"By Allah, how she flies! I want that vessel!" Tangle announced. He was staring through the glass. All the hands were at their stations and craned to see across the sea. The schooner was much smaller than their galley, but she had topsails and topgallants set over her gaff-rigged lugs and three headsails. No guns poked out from her sides and a modest number of men were visible on deck. "Make the Spanish signal private signal. Let's see what she answers."
So the signal flags were run up. A moment later there was an answer, "Need doctor."
"That is not a proper answer," Thorton replied. He had the Spanish signal book in his hands.
Tangle nodded. "So it isn't. But it suits me to pretend that we believe her. I want to get close enough to run the prow over their decks and deliver a boarding party. We will take her by storm because it would pain me greatly to put holes in my new vessel. Make whatever answer you please, Mr. Thorton, as long as it leads them to believe we want to close with them on friendly terms."
So Thorton replied, "Send boat."
The schooner had her own ploy to play and was slow to answer. When the signals went up, Thorton thumbed through the signal book. "Apparently, the bubonic plague is hull down to our north, sir," he replied with a certain amount of amusement.
Laughter went around the poop deck and was just as abruptly cut off. The vermilion and azure figure of Maynard thumped along on his crutches to take up his post on the foredeck. His men hastened to overturn a tub for him to sit on while he leaned his back against the bulwark. They fussed over him and took every care of their darling lieutenant.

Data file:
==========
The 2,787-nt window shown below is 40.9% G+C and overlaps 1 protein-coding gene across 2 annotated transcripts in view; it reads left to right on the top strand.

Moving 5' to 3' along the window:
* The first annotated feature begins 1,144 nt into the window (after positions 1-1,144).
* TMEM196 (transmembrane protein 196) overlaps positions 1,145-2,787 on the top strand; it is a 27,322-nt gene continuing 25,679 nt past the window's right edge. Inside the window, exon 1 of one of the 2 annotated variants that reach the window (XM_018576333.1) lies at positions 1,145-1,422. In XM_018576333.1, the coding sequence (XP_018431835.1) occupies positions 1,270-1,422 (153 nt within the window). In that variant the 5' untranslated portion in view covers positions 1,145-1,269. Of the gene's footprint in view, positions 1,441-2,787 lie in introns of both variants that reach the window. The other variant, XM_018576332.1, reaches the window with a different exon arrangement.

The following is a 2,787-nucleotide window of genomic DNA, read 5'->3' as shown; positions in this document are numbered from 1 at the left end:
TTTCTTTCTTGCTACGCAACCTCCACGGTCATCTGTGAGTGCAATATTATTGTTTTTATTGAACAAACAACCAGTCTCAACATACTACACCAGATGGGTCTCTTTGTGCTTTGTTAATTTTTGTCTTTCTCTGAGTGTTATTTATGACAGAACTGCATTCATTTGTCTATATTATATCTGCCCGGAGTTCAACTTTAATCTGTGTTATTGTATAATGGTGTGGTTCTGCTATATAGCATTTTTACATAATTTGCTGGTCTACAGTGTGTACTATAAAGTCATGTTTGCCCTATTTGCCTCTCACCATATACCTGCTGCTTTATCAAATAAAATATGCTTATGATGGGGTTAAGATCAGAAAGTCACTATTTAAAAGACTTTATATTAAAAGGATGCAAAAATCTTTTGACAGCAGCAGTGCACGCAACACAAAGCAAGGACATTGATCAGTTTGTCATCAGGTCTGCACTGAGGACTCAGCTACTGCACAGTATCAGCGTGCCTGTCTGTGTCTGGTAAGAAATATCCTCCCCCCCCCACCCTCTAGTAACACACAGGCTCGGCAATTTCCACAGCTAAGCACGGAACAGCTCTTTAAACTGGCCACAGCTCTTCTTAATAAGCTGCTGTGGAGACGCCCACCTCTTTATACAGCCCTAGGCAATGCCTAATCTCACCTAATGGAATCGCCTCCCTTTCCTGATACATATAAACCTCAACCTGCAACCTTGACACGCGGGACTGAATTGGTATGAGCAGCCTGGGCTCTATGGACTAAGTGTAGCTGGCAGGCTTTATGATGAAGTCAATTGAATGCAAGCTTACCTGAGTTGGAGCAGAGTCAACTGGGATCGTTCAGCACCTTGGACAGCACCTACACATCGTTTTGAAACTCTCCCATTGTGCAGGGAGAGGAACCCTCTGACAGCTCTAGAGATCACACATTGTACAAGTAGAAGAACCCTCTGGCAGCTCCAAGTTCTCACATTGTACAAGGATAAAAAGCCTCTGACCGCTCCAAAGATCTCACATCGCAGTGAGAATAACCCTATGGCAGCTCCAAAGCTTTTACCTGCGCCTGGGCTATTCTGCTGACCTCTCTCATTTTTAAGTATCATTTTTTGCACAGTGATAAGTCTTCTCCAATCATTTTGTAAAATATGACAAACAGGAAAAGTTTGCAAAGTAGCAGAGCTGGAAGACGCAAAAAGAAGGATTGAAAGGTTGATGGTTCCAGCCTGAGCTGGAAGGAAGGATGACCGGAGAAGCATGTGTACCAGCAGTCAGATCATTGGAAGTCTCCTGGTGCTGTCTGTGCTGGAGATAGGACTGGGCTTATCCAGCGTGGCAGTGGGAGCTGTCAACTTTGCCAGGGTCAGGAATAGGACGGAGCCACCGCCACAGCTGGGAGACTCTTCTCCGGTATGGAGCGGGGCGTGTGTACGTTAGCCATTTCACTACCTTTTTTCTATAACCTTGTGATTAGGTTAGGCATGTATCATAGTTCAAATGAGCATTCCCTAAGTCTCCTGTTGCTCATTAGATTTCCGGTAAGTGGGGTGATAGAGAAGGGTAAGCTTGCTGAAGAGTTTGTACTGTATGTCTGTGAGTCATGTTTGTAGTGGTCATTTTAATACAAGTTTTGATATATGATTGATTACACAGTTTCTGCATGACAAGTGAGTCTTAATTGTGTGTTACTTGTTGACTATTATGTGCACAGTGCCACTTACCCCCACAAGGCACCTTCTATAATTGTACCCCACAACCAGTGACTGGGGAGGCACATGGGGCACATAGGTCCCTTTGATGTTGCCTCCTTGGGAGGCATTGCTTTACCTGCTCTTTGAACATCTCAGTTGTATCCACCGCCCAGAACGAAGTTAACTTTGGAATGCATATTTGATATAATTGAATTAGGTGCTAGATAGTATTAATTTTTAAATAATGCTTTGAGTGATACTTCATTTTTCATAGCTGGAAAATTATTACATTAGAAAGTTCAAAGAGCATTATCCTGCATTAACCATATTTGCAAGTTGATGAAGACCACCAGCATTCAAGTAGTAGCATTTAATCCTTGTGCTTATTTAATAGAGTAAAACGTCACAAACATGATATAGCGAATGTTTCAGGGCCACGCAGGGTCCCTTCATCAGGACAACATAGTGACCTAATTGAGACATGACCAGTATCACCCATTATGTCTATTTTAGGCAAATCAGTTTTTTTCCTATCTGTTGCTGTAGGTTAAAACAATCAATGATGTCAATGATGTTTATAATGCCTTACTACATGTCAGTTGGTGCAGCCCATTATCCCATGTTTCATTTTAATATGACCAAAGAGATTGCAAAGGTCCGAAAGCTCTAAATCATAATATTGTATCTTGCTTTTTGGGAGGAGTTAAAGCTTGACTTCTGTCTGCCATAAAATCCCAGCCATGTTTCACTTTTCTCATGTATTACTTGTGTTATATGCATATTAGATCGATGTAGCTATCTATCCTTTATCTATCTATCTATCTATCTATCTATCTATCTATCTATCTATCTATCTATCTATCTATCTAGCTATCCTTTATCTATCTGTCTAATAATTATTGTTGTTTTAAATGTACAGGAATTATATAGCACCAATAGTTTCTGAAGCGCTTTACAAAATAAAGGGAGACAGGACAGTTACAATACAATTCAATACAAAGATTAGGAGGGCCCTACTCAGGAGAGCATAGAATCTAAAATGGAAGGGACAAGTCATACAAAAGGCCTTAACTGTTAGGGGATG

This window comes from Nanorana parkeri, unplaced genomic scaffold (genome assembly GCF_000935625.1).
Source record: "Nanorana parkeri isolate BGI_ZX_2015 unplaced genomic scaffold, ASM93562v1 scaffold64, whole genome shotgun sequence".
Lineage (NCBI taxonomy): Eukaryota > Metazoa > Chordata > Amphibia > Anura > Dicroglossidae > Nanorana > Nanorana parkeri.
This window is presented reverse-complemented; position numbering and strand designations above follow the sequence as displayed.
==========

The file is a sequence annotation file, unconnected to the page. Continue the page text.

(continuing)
"Pass the word to Mr. Hizir to have a party ready to board over the prow as soon as possible. Grenadiers and musketeers to the tops. Tell Mr. Maynard to keep his guns and swivels in readiness. Grape, if you please. When they fire on us he is not to return fire. He is to save his shot to clear a path for the boarding party. We will take them abaft the mainmast."
That would place the boarding party as close as possible to the quarterdeck. If they carried it they could use the schooner's own swivels against the waist and strike her colors.
"Gun ports still closed, sir," Thorton reported.
"Good. They think they have us fooled. They'll wait until they are alongside before letting us have it."
Thorton grimaced. To take a broadside at point blank would wreak havoc upon the galiot. The officers of the poop deck would be prime targets. Men would die this day. He was still peering at the schooner through his glass. "She looks American, sir. Some of their smugglers like a raked rig like that."
Tangle chewed his lip. The American colonies were protected by the treaties of Mother England. A treaty did not yet exist between the Sallee Republic and England, but Achmed was carrying those dispatches across France to a port on the Mediterranean, and from there to home. He was also carrying Tangle's letter to his wife.
"I think she is a pirate. Anyhow, as long as she's flying Spanish colors we are right to treat her as if she is Spanish. Make ready the Sallee colors. Keep those men well down. She can't be carrying too much weight of metal. What sort of guns do your colonists use, Mr. Thorton?"